What is purpose of CV?

My understanding is that a content view is just access scope for all contents and for example, contents in CV could be accessed when installing packages in kickstart script or ansible , right?

My questions are

  1. What is main purpose of restricting access scope? I guess allowing access for all contents without CV is simpler way for user to use.
  2. Host can access only repository in CV? I think it’s possible to access repository not in CV by directly updating package download server(ex. sources.list) or does katello monitor such actions?
  3. As far as I know, Foreman gets repo URL as installation media. Then, should contents related to OS installation be added into CV even for such case, and does host directly access that URL repo?

I am not sure if I fully understand your questions specifically. But let me try to explain CVs.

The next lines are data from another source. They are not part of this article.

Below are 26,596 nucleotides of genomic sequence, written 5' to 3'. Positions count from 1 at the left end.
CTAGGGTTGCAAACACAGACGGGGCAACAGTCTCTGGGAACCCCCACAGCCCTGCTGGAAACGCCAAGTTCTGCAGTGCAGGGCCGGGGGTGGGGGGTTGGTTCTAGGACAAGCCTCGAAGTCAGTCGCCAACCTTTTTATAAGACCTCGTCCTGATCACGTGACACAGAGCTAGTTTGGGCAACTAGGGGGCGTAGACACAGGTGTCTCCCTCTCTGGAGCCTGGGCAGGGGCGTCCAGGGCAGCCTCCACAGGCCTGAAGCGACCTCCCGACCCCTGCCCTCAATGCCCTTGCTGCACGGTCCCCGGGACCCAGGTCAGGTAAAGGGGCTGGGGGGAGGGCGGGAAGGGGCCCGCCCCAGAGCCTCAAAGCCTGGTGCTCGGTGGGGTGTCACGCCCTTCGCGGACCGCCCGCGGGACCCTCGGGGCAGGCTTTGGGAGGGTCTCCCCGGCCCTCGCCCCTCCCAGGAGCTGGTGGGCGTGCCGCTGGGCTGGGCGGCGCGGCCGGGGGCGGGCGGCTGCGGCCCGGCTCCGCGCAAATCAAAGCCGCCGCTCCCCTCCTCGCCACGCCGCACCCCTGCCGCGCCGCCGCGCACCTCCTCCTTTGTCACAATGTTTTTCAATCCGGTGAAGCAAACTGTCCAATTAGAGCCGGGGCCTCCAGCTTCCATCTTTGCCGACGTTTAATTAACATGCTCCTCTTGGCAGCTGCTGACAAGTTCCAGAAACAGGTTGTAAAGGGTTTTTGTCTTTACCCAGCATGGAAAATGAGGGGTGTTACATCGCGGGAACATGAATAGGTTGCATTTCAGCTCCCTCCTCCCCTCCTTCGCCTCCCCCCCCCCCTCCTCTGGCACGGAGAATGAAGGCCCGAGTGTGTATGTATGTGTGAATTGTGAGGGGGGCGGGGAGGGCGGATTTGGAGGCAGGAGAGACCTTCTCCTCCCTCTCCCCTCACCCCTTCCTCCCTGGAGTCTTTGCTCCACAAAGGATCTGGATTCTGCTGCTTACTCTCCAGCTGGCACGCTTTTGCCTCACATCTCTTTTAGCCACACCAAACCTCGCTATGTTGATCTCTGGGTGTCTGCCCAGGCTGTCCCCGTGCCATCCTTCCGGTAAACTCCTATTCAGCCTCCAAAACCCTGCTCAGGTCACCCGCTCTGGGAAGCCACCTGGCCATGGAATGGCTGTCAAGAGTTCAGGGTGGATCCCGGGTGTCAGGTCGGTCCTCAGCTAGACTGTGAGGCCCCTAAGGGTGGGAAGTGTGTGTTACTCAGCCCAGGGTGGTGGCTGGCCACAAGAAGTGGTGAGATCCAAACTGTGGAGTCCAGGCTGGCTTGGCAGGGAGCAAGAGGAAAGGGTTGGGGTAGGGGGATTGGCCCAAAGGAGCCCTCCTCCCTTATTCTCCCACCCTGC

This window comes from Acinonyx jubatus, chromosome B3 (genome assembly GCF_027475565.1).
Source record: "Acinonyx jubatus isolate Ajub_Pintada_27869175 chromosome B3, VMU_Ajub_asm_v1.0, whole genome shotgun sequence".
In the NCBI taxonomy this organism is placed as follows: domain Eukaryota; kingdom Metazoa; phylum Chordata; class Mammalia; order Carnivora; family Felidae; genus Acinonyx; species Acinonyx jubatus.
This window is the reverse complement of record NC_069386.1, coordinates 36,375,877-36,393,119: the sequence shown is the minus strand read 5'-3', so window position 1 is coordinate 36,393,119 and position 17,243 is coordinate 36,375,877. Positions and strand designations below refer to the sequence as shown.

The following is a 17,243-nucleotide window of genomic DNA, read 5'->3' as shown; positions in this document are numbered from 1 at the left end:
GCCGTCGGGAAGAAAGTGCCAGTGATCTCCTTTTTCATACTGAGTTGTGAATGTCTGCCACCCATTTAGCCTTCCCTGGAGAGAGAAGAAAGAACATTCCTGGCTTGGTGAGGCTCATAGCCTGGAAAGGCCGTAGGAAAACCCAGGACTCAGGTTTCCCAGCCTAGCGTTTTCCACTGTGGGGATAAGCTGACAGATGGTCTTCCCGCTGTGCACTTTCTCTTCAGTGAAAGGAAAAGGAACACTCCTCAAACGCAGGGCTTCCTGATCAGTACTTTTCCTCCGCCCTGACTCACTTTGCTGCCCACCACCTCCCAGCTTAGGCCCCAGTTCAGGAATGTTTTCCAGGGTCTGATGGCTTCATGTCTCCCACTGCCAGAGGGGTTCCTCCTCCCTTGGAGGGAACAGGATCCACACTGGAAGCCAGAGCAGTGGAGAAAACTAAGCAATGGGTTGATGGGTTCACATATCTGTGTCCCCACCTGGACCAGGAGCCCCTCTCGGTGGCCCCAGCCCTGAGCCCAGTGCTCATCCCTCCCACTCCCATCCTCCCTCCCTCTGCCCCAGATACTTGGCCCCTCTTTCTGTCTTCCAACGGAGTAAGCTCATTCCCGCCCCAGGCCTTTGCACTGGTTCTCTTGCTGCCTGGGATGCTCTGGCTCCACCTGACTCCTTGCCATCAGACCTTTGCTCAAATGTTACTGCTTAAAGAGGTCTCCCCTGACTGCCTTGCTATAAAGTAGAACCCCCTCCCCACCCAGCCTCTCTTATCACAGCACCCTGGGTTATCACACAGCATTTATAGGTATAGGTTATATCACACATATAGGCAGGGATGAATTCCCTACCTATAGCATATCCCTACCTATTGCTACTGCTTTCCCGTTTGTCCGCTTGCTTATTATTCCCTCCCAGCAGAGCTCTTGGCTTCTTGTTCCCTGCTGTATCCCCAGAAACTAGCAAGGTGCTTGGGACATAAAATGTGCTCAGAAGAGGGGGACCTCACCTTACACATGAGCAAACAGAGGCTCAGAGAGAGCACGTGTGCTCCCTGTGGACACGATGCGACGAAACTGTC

Imagine you are a manager at an “Enterprise” Linux Customer. You may have some requirement that everything MUST go to Dev/QA before it can go to Prod. But packages are coming out all the time. Content View Versions are snapshots of a set of repositories (Content View) at a point in time. You can then confidently “promote the ‘Web Server’ repositories (Content View) to Dev on Monday, then from Dev to QA on Wednesday and promote from QA to Prod on Friday” for example. You will also know that EXACTLY what was in Dev on Monday will make it to Prod on Friday.

It’s also about access control. You may mirror PostgreSQL right from “postgresql.org” and you want your “DB Servers” to have access to those mirrors but your “Web Servers” should not. Or keeping in mind Katello is the Upstream of Red Hat Satellite and that Red Hat sells licenses for JBoss EAP. You may want your “App Servers” to have access to “JBoss EAP” and “RHEL 7 x86_64 Server” but “Web Servers” may only need access to “RHEL 7 Server x86_64”. Or maybe your devs use laptops w/ licenses for “RHEL 7 Workstation”.